The algorithm is the following.

If we implement the sequence as an array, then we can store the heap in the same array. In this case, we do not need additional memory.

We have the following property of the algorithm that can be proven by the same way as Theorem 3.1.

###### Theorem 4.1

Algorithm 3 sorts with query complexity and error probability .

The lower bound for deterministic complexity can be proven by the same way as in Theorem 3.2.

###### Theorem 4.2

Any deterministic algorithm for Sorting problem has query complexity.

The Radix sort [CLR+01] algorithm almost reaches this bound and has complexity.

## 5 Intersection of Two Sequences of Strings Problem

Let us consider the following problem.

Problem. For some positive integers and , we have the sequence of strings . Each for some finite size alphabet . Then, we get requests , where . The answer to a request is iff there is such that . We should answer or to each of requests.

We have two algorithms. The first one is based on “Set of strings with quantum comparator” data structure from Section 3. We store all strings from to a self-balancing binary search tree . Then, we answer each request using operation. Let us present the Algorithm 4.

The second algorithm is based on Sorting algorithm from Section 4. We sort strings from . Then, we answer to each request using binary search in the sorted sequence of strings [CLR+01] and Compare_strings subroutine for comparing strings during the binary search. Let us present the Algorithm 5. Assume that the sorting Algorithm 3 is the subroutine and it returns the order . The binary search algorithm with Compare_strings subroutine as comparator is subroutine and it searches in the ordered sequence . Suppose that the subroutine Binary_search_for_strings returns if it finds and otherwise.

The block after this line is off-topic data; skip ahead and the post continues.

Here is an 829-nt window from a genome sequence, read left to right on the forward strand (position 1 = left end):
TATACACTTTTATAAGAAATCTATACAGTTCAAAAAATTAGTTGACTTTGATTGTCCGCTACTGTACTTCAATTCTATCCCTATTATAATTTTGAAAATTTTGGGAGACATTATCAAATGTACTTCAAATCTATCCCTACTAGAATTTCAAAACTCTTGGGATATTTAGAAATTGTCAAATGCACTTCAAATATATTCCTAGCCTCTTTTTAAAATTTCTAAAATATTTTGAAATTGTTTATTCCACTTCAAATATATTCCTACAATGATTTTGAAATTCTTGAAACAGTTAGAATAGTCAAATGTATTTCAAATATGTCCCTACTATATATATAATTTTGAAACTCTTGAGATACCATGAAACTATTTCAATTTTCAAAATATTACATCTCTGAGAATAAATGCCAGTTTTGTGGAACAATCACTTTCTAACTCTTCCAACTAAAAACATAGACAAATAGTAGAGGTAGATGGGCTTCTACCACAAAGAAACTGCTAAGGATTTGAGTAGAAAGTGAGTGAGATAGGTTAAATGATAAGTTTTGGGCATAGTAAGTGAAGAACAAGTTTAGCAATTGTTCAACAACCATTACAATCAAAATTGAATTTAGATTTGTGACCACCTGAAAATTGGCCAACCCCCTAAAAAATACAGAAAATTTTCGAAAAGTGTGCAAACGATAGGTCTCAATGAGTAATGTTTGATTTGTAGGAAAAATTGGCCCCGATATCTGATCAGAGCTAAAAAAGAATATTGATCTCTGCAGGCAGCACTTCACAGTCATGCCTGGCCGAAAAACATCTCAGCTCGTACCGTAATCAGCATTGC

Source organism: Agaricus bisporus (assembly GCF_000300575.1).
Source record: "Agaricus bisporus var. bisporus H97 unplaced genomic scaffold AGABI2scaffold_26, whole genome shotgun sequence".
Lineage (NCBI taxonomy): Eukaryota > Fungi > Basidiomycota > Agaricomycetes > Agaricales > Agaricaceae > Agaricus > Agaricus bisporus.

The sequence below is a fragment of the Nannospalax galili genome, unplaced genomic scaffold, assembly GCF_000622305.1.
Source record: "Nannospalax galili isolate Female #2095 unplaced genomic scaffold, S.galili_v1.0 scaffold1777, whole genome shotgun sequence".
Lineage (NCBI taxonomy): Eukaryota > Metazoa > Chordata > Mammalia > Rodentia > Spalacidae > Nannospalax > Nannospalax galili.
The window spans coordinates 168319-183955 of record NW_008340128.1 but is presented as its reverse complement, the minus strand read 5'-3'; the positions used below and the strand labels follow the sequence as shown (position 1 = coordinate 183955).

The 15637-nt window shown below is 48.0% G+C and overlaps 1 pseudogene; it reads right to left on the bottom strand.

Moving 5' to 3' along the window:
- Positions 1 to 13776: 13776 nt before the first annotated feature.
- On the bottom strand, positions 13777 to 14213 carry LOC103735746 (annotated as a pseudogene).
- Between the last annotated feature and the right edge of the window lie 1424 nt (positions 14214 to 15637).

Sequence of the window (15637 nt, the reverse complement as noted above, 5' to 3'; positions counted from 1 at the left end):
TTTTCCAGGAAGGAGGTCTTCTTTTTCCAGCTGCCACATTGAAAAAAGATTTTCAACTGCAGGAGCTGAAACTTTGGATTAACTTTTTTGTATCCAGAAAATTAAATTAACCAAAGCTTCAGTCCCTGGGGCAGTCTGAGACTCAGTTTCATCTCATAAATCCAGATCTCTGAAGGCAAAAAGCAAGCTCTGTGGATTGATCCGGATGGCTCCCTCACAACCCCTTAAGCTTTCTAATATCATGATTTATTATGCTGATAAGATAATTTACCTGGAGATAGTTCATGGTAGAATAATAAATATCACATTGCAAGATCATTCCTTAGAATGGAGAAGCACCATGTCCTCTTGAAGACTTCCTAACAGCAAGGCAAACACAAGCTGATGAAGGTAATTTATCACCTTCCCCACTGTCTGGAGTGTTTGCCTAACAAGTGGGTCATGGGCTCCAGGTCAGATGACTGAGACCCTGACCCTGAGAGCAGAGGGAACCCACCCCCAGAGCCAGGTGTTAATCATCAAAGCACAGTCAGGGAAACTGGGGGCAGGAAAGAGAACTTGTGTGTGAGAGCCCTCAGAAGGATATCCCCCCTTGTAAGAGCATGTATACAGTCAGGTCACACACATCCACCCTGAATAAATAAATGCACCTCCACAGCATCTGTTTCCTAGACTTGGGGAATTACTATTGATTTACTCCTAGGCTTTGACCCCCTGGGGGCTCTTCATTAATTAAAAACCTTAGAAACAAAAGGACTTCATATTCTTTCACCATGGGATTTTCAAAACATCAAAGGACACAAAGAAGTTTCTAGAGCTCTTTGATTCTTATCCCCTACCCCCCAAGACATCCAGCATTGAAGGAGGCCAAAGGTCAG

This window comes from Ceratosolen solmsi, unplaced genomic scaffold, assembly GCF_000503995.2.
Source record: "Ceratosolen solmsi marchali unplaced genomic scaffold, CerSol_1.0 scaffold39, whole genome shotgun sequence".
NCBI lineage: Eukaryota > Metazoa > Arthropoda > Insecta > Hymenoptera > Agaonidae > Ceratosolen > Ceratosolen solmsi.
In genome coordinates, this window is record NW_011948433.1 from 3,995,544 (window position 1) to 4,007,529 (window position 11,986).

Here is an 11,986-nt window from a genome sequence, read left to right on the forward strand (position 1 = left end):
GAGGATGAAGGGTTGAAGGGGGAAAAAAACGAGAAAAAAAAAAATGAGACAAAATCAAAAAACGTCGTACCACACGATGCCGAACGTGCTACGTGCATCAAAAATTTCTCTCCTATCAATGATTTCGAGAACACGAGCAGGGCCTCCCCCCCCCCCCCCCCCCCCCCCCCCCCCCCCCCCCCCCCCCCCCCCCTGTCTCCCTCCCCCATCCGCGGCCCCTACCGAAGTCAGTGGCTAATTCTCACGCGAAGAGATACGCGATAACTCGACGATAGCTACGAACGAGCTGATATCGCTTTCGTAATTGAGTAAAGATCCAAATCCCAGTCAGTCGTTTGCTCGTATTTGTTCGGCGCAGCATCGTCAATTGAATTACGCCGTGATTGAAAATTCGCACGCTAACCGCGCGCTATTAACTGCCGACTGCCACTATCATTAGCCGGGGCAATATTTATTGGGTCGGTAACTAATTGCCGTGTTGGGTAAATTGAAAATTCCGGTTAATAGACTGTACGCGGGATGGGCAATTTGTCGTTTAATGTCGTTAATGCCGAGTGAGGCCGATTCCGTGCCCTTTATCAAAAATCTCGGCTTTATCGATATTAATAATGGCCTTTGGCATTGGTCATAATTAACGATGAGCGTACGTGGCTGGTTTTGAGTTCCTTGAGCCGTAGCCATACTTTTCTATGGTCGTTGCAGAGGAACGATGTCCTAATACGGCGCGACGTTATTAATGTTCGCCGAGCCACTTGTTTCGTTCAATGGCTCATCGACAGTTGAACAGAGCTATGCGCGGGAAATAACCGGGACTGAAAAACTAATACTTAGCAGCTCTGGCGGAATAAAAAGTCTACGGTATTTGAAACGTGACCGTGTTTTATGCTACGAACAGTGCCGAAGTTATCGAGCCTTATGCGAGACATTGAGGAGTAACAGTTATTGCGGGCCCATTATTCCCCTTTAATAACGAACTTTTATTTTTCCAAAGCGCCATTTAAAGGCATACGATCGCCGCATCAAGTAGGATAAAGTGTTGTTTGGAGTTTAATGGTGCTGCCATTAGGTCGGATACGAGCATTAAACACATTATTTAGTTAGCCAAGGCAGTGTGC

The algorithms have the following query complexity.

###### Theorem 5.1

Algorithm 4 and Algorithm 5 solve Intersection of Two Sequences of Strings Problem with query complexity and error probability .

###### Proof

The correctness of the algorithms follows from the description. Let us discuss the query complexity of the first algorithm. As in the proof of Theorem 3.1, we can show that constructing of the search tree requires comparing operations. Then, the searching of all strings requires comparing operations. The total number of comparing operations is . We will use little bit modified version of the Algorithm 1 where we run it times. We can prove that comparing operation requires queries. The proof is similar to the proof of corresponding claim from the proof of Lemma 2. So, the total complexity is .